In my experience it’s easy for coaches to talk at length about ideological concepts like “game plan offense” and a lot harder to implement them successfully. I am somewhat encouraged by Watson saying that he and Tim Kelly are on the same page on play calling this year but I also don’t have a big lean on most of the Texans as fantasy players aside from thinking Will Fuller is going to be dominant when he’s in the starting lineup.
A lot of the fantasy questions I’ve fielded this year have been about Randall Cobb because of volume projections, and that is the spot of the offense I am worried about the most. Cobb dropped 11 passes last season in a new offense, is converting to another new offense, and doesn’t have the kind of firepower around him that the Cowboys had last year. He’s 30, he hasn’t had a 60-catch season since 2017 and hasn’t had a 90-catch season since 2014.
I respect him so much, but I feel like projecting him into the Hopkins third-down/fourth-down over-the-middle role is going to go poorly.
When we talk about the 2020 Texans, I think the two biggest potential difference makers are Fuller and Watt. They both need to stay healthy in the worst way. My suspicion is that most of the volume load from Hopkins will be thrust on to Fuller. Our pal Matt Weston had an interesting suggestion the other day when we talked on the Battle Red Radio show that Watt should be off the field on run downs.
But between those two, if they don’t stay healthy, that thrusts a lot of players into roles I think we have a lot of experience of them not being able to fill properly.
Brandin Cooks hasn’t excelled as a No. 1 wideout without the Saints system that pushed him to the slot often, and Cobb figures to eat a lot of the slot snaps. We saw Whitney Mercilus all but disappear as an edge rusher last year without Watt. Even if you figure that Martin and Omenihu are good for some improvement, they’re already trying to fill D.J. Reader’s contributions. If you force those guys to try to take Watt’s load, that looks like a recipe for a constipated pass rush. Do you see things the same way?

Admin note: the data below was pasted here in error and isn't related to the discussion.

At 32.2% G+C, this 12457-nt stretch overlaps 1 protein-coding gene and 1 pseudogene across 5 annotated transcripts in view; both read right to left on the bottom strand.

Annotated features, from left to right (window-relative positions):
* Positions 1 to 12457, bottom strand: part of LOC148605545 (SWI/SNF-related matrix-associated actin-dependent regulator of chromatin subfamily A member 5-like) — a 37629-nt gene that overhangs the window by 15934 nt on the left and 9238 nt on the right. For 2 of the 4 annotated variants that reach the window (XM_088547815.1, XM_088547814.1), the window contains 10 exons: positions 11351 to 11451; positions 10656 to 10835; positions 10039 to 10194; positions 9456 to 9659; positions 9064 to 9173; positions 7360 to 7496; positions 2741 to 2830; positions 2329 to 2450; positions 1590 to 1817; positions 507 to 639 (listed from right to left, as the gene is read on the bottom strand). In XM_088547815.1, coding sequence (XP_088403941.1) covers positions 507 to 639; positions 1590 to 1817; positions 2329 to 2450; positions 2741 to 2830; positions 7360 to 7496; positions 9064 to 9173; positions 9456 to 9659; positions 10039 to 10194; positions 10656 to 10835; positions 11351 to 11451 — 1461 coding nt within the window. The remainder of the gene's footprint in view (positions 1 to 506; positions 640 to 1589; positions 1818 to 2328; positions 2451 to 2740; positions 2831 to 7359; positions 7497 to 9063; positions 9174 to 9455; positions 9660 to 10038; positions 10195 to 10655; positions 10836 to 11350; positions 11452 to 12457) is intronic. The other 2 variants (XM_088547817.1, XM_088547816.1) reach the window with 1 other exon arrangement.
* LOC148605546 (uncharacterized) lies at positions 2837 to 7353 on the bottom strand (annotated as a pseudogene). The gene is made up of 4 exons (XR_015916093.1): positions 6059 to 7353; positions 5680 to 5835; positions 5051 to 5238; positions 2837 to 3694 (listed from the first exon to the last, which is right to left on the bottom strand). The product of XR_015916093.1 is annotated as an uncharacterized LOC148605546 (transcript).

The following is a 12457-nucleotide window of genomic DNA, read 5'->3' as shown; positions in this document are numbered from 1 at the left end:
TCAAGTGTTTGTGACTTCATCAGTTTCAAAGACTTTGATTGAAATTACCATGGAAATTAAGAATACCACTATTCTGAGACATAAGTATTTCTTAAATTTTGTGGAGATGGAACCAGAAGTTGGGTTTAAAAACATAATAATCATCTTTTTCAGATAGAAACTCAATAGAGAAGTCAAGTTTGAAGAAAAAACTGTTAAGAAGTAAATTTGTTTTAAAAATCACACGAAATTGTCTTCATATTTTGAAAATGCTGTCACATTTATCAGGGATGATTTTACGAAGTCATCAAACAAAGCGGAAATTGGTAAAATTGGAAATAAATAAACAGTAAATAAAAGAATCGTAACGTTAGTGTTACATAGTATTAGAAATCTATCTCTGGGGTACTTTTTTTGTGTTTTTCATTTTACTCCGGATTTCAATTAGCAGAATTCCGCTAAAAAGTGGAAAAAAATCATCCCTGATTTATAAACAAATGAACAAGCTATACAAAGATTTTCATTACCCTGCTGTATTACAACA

I hate to play the “health matters” card in a sport where nobody is ever truly healthy, but without those two players I have a hard time seeing upper-echelon production for the Texans.
Stradley: Yeah and of course, Watson staying healthy. I could see them being functional on offense without Fuller, but without Watt, the defense would be whatever the word is that is worse than grim.
Texans special teams: It’s better when they don’t suck
Ok, special teams. They sucked for so long, then didn’t suck when Brad Seely was hired. Now, Brad Seely has retired, and special teams likely has not worked together as much this offseason for all teams. Any thoughts on the Texans special teams going into this year?
McCown: May Brad Seely be forever blessed for what he did here in fixing a festering wound. I don’t see any reason to not expect the Texans to continue to play good special teams. It continues to be an emphasis, they brought in Michael Thomas, and Tracy Smith has said in interviews that his job is to replicate what Seely did so much that it is imperceptible to the human eye. I don’t love losing Seely, but I think the Texans are in a pretty good place there and, as it did last year, it should help them win a few close games.
The Texans have famously bucked DVOA in a few recent years, and in fact they had John Harris come mock it recently. One thing I think it’s important to point out is that I think the way O’Brien has run this ship — mostly close games, but with big blowouts on his side — will make the Texans look worse in DVOA in my estimations. Games like that Ravens game from last season are very impactful on a 16-game sample. This year might be so tight at the top of the AFC South that they can’t afford games like that.
Stradley: I hope you enjoyed our conversation. As much as I enjoy talking to friends about football, I am sick of talk and want to watch games. And they are here. We made it.
Questions or comments? You can find me on Twitter @StephStradley where I talk about football and other things to planet earth.